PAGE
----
State v. BradfordAnnotate this Case
175 N.W.2d 381 (1970)
STATE of Iowa, Appellee, v. Henry BRADFORD, Appellant.
Supreme Court of Iowa.
March 10, 1970.
James A. Jackson, Des Moines, for appellant.
Richard C. Turner, Atty. Gen., Michael J. Laughlin, Asst. Atty. Gen., Ray A. Fenton, County Atty., and James McKeon, Asst. County Atty., for appellee.
MOORE, Chief Justice.
Defendant, Henry Bradford, was indicted, tried, found guilty and sentenced to 10 years in the state penitentiary for the crime of assault with intent to commit rape in violation of Code section 698.4.
On this appeal defendant asserts the trial court erred in failing to submit assault and battery as an included offense and in permitting leading questions to be propounded to the prosecutrix. We affirm.
About 9:30 p. m. August 12, 1967, Linda Hickman, age 13, and her younger brothers and sisters were sitting on the front porch of their home when defendant drove up in his automobile and asked them to go for a ride. They accepted and he drove two blocks to near his apartment where he asked Linda to help move some of his sister's personal property out of the apartment. The other children remained in or near defendant's automobile. Soon thereafter they heard Linda screaming and a brother ran home to get Linda's mother.
*382 When the mother arrived at defendant's second floor apartment the door was locked, she heard Linda crying, she knocked on the door and called to Linda. She then forced the door open, no lights were on in the room, defendant went out an open window onto an adjacent roof and was later arrested some distance from the scene. Linda was standing near the door with no clothes on when her mother gained entrance. Subsequent medical examination revealed no evidence Linda had been penetrated.
Linda related to her mother the details of the events in the apartment and later repeated them under oath before the grand jury. At the trial, under surroundings which were of course strange to her, Linda gave no response to several questions propounded to her by the assistant county attorney. The trial court carefully advised her to listen and answer the questions but she continued to make no response particularly regarding the events which occurred in the apartment. The record sets out the details of the questions propounded and some answers made by her before the prosecutor's request he be permitted to ask leading questions was granted. Review of the record clearly indicates Linda was dull, timid, embarrassed and reticent. In response to leading questions she related the events in defendant's apartment. She testified he took off his pants, came over to her and removed her blouse, shorts, brassiere and panties and then took her over to the bed. She stated defendant got on top of her and she could see his penis which was "straight out".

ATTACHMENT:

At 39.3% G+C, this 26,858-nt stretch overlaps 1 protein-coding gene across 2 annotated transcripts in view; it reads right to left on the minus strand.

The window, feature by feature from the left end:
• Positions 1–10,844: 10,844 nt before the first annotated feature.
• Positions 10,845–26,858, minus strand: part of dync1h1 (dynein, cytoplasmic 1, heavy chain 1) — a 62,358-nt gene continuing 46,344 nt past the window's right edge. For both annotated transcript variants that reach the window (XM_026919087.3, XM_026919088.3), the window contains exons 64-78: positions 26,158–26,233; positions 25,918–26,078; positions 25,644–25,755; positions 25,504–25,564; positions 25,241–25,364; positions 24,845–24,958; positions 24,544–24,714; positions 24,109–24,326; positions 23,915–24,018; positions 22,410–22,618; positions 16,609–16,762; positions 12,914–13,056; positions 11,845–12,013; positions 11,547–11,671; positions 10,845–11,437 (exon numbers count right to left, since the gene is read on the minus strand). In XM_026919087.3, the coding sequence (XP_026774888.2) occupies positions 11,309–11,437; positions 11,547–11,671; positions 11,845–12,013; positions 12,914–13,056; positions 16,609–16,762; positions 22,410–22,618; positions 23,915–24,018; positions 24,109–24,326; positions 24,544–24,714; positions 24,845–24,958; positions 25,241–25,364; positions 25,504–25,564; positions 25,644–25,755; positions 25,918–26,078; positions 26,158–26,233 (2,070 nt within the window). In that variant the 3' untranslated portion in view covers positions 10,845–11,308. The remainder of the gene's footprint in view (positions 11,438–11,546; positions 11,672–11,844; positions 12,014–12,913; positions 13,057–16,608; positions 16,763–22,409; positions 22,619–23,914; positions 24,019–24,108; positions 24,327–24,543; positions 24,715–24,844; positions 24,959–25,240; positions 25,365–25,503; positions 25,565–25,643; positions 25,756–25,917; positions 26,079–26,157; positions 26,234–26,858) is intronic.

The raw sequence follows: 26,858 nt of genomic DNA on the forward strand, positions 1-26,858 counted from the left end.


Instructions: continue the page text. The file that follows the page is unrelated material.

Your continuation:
I. The trial court submitted three forms of verdict, guilty of assault with intent to commit rape, guilty of assault and not guilty. The jury returned a verdict finding defendant guilty of assault with intent to commit rape.
Instruction 5 after defining "carnally know and abuse" then stated: "An `assault' is an attempt or offer to do personal injury to another with force and violence, together with the present apparent ability to carry the same into effect.
"A `battery' is a completed assault."
Instruction 6, to which defendant made no objection, set out these elements of the crime named in the indictment: "1. That Linda May Hickman was assaulted. 2. That the defendant made the assault upon her with intent on his part to have sexual intercourse with her. 3. That said act was committed in Polk County, Iowa, on or about August 12, 1967."